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Divers work aboard the Danish cargo ship Karin Hoej which collided with the British cargo ship Scot Carrier between Ystad and Bornholm, on the Baltic Sea December 13, 2021. Johan Nilsson/TT News Agency/via REUTERS

Divers work aboard the Danish cargo ship Karin Hoej which collided with the British cargo ship Scot Carrier between Ystad and Bornholm, on the Baltic Sea December 13, 2021. Johan Nilsson/TT News Agency/via REUTERS

UK Issues Investigation Report on Fatal ‘Scot Carrier’ Collision in Baltic Sea

Mike Schuler
Total Views: 6859
September 11, 2023

The UK Marine Accident Investigation Branch (MAIB) has issued its report into the fatal collision involving the UK-flagged general cargo Scot Carrier and split hopper barge in the Baltic Sea.

The collision took place early on December 13, 2021, in the precautionary area adjacent to the Bornholmsgat traffic separation scheme off the south coast of Sweden, resulting in the loss of two crew members from the Karin Høj barge.

According to the report, neither watchkeeper on the two vessels reacted to the developing situation or took action in time to prevent the collision. The report further finds that Scot Carrier’s watchkeeper changed course without determining if it was safe to do so. No lookouts were posted on either vessel, and Scot Carrier’s watchkeeper was distracted by the use of a personal tablet computer. It is also found that Scot Carrier’s watchkeeper may have been under the influence of alcohol.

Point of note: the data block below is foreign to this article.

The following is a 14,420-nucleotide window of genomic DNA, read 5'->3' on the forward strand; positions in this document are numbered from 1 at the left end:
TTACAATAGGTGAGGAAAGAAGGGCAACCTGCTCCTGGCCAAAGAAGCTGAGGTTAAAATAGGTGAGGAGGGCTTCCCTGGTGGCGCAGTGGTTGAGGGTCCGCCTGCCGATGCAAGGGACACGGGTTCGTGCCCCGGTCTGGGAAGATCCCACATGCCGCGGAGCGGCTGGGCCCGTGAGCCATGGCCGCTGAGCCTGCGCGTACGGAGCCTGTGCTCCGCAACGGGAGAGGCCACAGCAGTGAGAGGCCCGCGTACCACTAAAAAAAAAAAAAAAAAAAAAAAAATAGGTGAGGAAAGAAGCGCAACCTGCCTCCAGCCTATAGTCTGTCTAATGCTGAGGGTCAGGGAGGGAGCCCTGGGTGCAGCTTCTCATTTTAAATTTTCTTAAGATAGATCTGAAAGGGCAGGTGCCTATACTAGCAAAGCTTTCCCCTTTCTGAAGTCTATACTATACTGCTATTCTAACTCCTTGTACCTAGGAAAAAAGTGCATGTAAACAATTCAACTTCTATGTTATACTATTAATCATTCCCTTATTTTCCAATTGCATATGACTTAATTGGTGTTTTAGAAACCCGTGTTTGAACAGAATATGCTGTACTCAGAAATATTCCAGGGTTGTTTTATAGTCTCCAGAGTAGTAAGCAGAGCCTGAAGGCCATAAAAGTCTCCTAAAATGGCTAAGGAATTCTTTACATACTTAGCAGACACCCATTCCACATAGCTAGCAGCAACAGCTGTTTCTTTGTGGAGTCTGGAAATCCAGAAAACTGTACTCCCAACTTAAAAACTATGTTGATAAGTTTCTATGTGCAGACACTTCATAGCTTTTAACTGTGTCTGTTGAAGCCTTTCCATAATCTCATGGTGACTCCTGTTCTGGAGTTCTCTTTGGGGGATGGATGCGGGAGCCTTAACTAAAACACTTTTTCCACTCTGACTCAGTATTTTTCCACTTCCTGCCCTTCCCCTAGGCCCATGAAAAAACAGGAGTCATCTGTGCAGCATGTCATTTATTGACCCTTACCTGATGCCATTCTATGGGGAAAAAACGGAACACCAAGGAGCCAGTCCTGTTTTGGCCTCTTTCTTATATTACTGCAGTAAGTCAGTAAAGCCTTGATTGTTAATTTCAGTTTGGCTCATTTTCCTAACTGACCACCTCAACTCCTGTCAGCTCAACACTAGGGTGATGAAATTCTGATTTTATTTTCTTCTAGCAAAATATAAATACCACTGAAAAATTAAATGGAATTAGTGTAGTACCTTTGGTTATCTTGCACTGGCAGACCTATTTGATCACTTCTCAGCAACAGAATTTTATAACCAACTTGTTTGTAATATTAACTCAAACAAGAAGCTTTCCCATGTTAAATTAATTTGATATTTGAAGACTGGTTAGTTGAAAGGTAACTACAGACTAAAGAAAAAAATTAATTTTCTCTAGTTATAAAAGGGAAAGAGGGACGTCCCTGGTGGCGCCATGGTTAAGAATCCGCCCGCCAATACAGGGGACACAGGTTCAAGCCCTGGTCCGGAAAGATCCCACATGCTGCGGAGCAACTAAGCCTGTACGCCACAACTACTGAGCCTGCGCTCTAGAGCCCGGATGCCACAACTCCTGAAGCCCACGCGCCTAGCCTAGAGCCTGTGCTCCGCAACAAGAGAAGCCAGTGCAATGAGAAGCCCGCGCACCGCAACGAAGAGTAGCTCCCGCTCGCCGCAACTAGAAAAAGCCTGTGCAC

The British watchkeeper of the Scot Carrier was arrested and later pleaded guilty of manslaughter. He was sentenced to 1.5 years in prison.

The British cargo ship Scot Carrier is pictured  after colliding with the Danish cargo ship Karin Hoej, between Ystad and Bornholm, on the Baltic Sea December 13, 2021. Johan Nilsson/TT News Agency/via REUTERS
The British cargo ship Scot Carrier is pictured after colliding with the Danish cargo ship Karin Hoej, between Ystad and Bornholm, on the Baltic Sea December 13, 2021. Johan Nilsson/TT News Agency/via REUTERS

The MAIB made recommendations to Scot Carrier’s ship management company to review the results of its navigational audits to determine additional training and instruction needs. Karin Høj’s owners have also been recommended to actively monitor its crewing levels to ensure adequate staffing at all times. Additionally, the Maritime and Coastguard Agency has been recommended to advise the shipping industry that posting a lookout in addition to a bridge watchkeeper during the hours of darkness and restricted visibility is an absolute requirement in UK waters and on UK ships.

The report emphasizes the importance of posting an additional lookout on the bridge as a safety measure for navigation, and highlights the dangers of distraction from watchkeeping duties. It also recommends that shipping companies empower their crews to make the right decisions and have effective methods of ensuring that an additional lookout is posted at night and in poor visibility.

“International requirements are clear that posting an additional person on the bridge as a dedicated lookout is vital to safe navigation. However, this investigation is one of many that have found that the watchkeepers were alone on the bridge at night,” said MAIB Chief Inspector of Marine Accidents, Andrew Moll OBE.

“The report makes a recommendation to the Maritime and Coastguard Agency to clarify to the shipping industry that posting an additional lookout at night and in restricted visibility is a regulatory requirement on UK ships, and all ships in UK waters,” he adds.

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